By Max Holland
If James Stewart's Den of Thieves (Simon &
Schuster, 1991) is just half accurate, Wall Street’s mores and culture
in the 1980s bore an amazing resemblance to the Mafia’s. As depicted by
Stewart, Wall Street was a world unto itself greased by the exchange of
favors. Money, power and sex defined status. Providing for one’s family
was the ostensible excuse for any behavior, and only suckers played
without an edge. Wall Street argot, as in “This company is going down”
or “We’ll squeeze the board of directors,” bespoke violence, albeit of
an economic kind. The universe outside was viewed with contempt, and
Securities and Exchange Commission (SEC) lawyers (the cops on the beat)
were fools too stupid to make it on the Street. Whenever the SEC
mounted an investigation, Wall Street prized silence and loyalty above
telling the truth. In practice, though, betrayal to save one’s own skin
was commonplace. Den of Thieves reads like the script from
director Martin Scorsese’s Goodfellas, with investment banker Martin
Siegel in the role played by Ray Liotta.
The great strength of this book lies in its use of SEC documents and federal court records, supplemented by interviews, to construct a story valuable, above all, for its coherence. Readers who closely followed newspaper accounts of the criminal misdeeds of Dennis Levine, Martin Siegel, Ivan Boesky and Michael Milken, the four main culprits in Den of Thieves, will still have their eyes opened by Stewart, a Pulitzer Prize-winning journalist with a law degree. Even the outstanding coverage of The Wall Street Journal, where Stewart is front-page editor, is no substitute for a sustained narrative that weaves together new information with half-forgotten facts. In particular, the means by which the government lawyers bring down “the Russian” (Boesky) and then Milken is crucial to understanding the whole sorry mess. Half the book is devoted to that grinding, slow-motion chase, most of which has never been reported, and it is the better half of the book.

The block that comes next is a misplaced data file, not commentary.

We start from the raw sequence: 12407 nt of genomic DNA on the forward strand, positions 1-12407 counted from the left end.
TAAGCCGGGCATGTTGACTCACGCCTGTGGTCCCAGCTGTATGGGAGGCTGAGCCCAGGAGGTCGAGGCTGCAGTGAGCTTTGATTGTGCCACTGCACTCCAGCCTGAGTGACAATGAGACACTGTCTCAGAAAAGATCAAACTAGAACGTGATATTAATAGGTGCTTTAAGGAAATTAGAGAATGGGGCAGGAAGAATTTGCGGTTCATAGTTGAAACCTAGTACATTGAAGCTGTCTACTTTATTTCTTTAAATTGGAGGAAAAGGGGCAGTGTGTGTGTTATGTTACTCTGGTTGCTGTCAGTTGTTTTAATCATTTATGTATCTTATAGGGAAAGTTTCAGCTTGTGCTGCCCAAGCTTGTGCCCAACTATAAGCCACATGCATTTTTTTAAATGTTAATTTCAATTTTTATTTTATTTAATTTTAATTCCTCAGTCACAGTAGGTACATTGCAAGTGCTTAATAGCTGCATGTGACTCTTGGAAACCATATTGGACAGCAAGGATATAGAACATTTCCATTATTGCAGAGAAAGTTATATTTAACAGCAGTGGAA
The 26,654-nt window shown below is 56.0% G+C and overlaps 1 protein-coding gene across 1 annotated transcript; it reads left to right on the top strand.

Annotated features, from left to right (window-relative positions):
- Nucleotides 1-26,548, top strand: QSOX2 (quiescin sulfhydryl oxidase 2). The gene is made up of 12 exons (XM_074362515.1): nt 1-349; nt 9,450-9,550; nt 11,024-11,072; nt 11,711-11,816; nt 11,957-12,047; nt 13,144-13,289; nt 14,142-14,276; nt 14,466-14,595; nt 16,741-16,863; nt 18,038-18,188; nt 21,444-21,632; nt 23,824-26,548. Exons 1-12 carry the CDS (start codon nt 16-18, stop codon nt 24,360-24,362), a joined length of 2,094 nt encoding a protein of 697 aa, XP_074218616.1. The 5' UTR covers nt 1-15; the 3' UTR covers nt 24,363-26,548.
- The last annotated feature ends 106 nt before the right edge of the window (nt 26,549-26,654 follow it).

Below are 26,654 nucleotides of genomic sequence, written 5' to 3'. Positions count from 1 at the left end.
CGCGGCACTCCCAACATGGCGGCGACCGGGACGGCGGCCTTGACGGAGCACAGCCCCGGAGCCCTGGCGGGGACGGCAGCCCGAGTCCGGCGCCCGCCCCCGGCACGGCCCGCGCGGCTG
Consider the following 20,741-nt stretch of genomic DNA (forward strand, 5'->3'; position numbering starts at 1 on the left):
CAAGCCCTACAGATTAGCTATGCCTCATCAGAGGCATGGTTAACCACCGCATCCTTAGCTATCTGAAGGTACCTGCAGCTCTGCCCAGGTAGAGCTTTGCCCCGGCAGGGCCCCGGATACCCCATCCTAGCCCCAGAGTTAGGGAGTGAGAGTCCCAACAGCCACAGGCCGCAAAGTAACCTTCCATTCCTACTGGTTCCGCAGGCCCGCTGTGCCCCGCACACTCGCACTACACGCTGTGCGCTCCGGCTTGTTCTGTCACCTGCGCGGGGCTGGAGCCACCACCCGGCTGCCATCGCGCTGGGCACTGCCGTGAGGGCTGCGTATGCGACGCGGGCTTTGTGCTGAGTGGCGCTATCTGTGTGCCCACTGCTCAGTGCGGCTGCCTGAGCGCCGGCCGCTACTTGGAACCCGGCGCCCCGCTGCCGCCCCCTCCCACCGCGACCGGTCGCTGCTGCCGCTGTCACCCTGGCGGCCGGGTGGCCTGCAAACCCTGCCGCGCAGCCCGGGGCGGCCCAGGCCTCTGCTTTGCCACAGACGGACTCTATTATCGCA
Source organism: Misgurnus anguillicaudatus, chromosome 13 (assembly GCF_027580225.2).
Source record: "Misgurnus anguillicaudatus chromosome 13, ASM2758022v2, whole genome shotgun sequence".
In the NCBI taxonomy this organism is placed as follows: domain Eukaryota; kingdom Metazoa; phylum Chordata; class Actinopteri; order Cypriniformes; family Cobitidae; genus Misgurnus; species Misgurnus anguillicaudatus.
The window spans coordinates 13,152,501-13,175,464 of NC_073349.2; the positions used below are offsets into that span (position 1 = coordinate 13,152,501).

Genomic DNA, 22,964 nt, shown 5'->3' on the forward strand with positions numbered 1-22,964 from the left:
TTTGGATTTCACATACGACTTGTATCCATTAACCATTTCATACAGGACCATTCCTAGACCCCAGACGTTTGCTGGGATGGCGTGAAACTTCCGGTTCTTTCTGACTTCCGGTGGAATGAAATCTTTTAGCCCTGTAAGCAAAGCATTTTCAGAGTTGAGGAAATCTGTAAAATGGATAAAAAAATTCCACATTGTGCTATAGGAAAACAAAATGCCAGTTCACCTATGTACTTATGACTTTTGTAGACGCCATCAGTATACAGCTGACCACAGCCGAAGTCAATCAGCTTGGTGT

Few characters emerge with their reputations intact, fewer still with their reputations enhanced. Of the latter, the most prominent is Federal Judge Kimba Wood (a Reagan appointee, it must be pointed out), who sentenced Milken to ten years in prison precisely because he committed “only crimes that were unlikely to be detected.” Wood is to this scandal what John Sirica was to Watergate, a judge who restored some faith in the system, although Sirica had to work much harder and longer. Stewart’s other heroes are the SEC and Justice Department attorneys who persevered, finding resolve in the knowledge that they were, as one of them put it, “engaged in the single most important thing we would ever do in our lives.” Admirable characters outside the government are harder to find. Perhaps only Harvey Pitt acquitted himself well. Pitt, a former SEC general counsel who represented, among others, Ivan Boesky, managed to serve the interests of his clients and Justice at the same time.
That Milken emerges as the most malign individual among large cast of unsavory characters 1s no surprise. As late as 1986 Boesky seemed to have that mantle all to himself. In that year he defined the spirit of the eighties with his “greed is all right” commencement speech at Berkeley, not uncoincidentally marking Ronald Reagan’s ultimate triumph over the campus that launched the Free Speech Movement. But Stewart rightly shows that Boesky, the arbitrageur, paled next to Milken, the junk bond king. It may have been a symbiotic relationship, but it was not equal. Boesky did Milken’s bidding, and so the decade ended with Milken as the embodiment of greed.
I grew up in
Los Angeles at roughly the same time as Milken, and I still find it
hard to comprehend what a cheerleader from Birmingham High School (the
Valley, no less) wrought. Start with Richard Nixon’s character flaws,
add the zealotry and utter shamelessness of Oliver North, and the
result might begin to approach Milken, an insecure, charismatic,
obsessive accountant’s son who aimed to dominate the whole financial
world. At some point Milken apparently decided that no big deal was
going to be done without him, requiring him to seem unstoppable if not
omnipotent. To this end he cheated his clients, his partners, his
subordinates and his firm, Drexel Burnham Lambert. He tried to prevent
publication of a book that dared criticize his junk bond empire. Once
the SEC began to close in, Milken paid what amounted to hush money to
try to keep his staff closemouthed. In all probability he destroyed